My older daughter and her colleagues, as well as I, vote for "bad idea".
An answer to another of life's most pressing questions.
I'm no lawyer, but it sounds like he may have a lawsuit.
I didn't know the inspiration was a Fellini movie.
With pictures, of course.
One man's long, lonely search for a lost 16th century Spanish (earlier Viking?) ship in the California desert.
Hey, stranger things have happened.
I didn't really need to know that exactly why Doritos are tasty, but I still found it interesting.
I had never heard of a few.
As a former Phillies fan--take Gene Mauch and the '64 Phils; please!--I can empathise with the man.
UPDATE: Link fixed now. Thanks, Michael.
This sounds like a whole truckload of stupid.
Equity advocates’ central premise is that teachers, not students, are to blame for the racial-equity discipline gap. They claim that teachers’ biases, cultural ignorance, or insensitivity are the gap’s primary causes. The key to eliminating disparities, they maintain, is to change not students’ but adults’ behavior.
It's difficult for me to believe that this can go on for too much longer.
By a self-proclaimed Liberal:
School choice is not a fantasy of right-wing ideologues. For parents of means, it is a reality. They are able to either pay for private schools or move to districts with high-quality public schools. What school choice advocates like DeVos want is simply for poor children to have the same opportunities afforded to those parents who are better off. Opportunities that, by the way, many liberal parents happily exercise for themselves.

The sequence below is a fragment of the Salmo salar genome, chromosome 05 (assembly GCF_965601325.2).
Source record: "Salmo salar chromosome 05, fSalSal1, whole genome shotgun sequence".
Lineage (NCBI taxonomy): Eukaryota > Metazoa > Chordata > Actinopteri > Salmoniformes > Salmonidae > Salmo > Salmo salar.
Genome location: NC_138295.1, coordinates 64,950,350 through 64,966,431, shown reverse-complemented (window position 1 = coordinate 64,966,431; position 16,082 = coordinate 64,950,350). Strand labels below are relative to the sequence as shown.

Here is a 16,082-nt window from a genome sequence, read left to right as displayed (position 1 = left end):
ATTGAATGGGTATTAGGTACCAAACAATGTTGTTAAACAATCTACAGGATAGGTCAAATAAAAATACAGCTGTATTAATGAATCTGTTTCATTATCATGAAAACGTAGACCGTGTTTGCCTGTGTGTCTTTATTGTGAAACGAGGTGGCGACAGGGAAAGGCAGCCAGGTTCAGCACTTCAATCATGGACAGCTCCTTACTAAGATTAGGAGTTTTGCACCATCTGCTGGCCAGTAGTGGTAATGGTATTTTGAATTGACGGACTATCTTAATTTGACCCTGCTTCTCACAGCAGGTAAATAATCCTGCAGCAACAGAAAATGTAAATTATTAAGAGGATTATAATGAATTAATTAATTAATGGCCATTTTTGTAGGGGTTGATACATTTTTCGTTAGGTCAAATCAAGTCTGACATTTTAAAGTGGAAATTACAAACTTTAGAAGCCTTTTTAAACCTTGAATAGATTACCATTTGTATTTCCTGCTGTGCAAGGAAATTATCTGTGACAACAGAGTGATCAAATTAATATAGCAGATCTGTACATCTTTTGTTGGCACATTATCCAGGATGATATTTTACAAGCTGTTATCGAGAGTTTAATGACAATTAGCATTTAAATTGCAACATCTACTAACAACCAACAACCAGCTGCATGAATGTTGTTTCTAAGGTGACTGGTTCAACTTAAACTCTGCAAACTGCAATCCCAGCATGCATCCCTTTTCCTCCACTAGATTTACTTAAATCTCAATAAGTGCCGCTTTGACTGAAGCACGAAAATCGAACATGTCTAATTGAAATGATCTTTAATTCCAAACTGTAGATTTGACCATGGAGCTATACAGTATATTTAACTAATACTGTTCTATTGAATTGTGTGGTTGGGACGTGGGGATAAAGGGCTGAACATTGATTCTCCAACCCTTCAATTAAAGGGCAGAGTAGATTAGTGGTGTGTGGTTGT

Link via Instapundit.
One of the fundamental laws of life. Ignore it at your peril.
"Cockroaches fly in the South," "You should never schedule a wedding in the fall," "Remember Waffle House," "There's more butter on the veggies than on the bread," "People actually listen to Garth Brooks," and more.
Kinda related: "23 Kinda Important Things I Wish I Knew Before Moving From Texas To NYC".
Technology just keeps changing. I was going to write "advancing" but changed my mind.
"It would never happen a few years ago, but lately I've been noticing a trend of computer illiterate undergrads in my computing class. Guess a highschool kid these days doesn't have need for a computer at all?"
And see "Smartphones Have an Unexpected New Rival".
Both Wolfpack and Duke fans had a lot of fun with this statement by Lawrence "Bubba" Cunningham: "Is this academic fraud? Yes, it is by a normal person's standards. But by the NCAA definition [it is not]."
(Translation: Sure, we're guilty as charged and guilty as hell, but you can't punish us! Nyah, nyah!)
Among the things the Wolfpack fans linked to was "Spirit, not the letter of the law".
And, related, do see this: "Fake Classes".
If should just be a rule: if no one can try to replicate it, it isn't science. I don't care what kind of data you're using.
Five simple suggestions.
Hayek had politicans' number:
Rise of the Unscrupulous and the Uninhibited